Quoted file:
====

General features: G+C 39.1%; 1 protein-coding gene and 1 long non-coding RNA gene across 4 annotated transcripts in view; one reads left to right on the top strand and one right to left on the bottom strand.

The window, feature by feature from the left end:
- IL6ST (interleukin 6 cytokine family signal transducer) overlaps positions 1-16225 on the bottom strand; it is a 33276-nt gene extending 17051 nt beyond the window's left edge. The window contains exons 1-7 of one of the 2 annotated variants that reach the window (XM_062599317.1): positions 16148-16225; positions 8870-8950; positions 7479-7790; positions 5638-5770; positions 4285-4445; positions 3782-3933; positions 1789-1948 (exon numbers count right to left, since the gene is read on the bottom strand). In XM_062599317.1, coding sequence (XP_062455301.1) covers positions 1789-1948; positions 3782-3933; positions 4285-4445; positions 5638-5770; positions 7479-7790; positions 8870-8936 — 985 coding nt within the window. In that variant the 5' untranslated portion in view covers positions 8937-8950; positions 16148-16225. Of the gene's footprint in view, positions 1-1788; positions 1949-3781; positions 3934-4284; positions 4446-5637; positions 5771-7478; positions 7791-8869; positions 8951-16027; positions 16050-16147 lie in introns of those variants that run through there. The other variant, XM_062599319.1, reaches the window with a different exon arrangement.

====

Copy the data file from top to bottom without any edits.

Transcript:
General features: G+C 39.1%; 1 protein-coding gene and 1 long non-coding RNA gene across 4 annotated transcripts in view; one reads left to right on the top strand and one right to left on the bottom strand.

The window, feature by feature from the left end:
- IL6ST (interleukin 6 cytokine family signal transducer) overlaps positions 1-16225 on the bottom strand; it is a 33276-nt gene extending 17051 nt beyond the window's left edge. The window contains exons 1-7 of one of the 2 annotated variants that reach the window (XM_062599317.1): positions 16148-16225; positions 8870-8950; positions 7479-7790; positions 5638-5770; positions 4285-4445; positions 3782-3933; positions 1789-1948 (exon numbers count right to left, since the gene is read on the bottom strand). In XM_062599317.1, coding sequence (XP_062455301.1) covers positions 1789-1948; positions 3782-3933; positions 4285-4445; positions 5638-5770; positions 7479-7790; positions 8870-8936 — 985 coding nt within the window. In that variant the 5' untranslated portion in view covers positions 8937-8950; positions 16148-16225. Of the gene's footprint in view, positions 1-1788; positions 1949-3781; positions 3934-4284; positions 4446-5637; positions 5771-7478; positions 7791-8869; positions 8951-16027; positions 16050-16147 lie in introns of those variants that run through there. The other variant, XM_062599319.1, reaches the window with a different exon arrangement.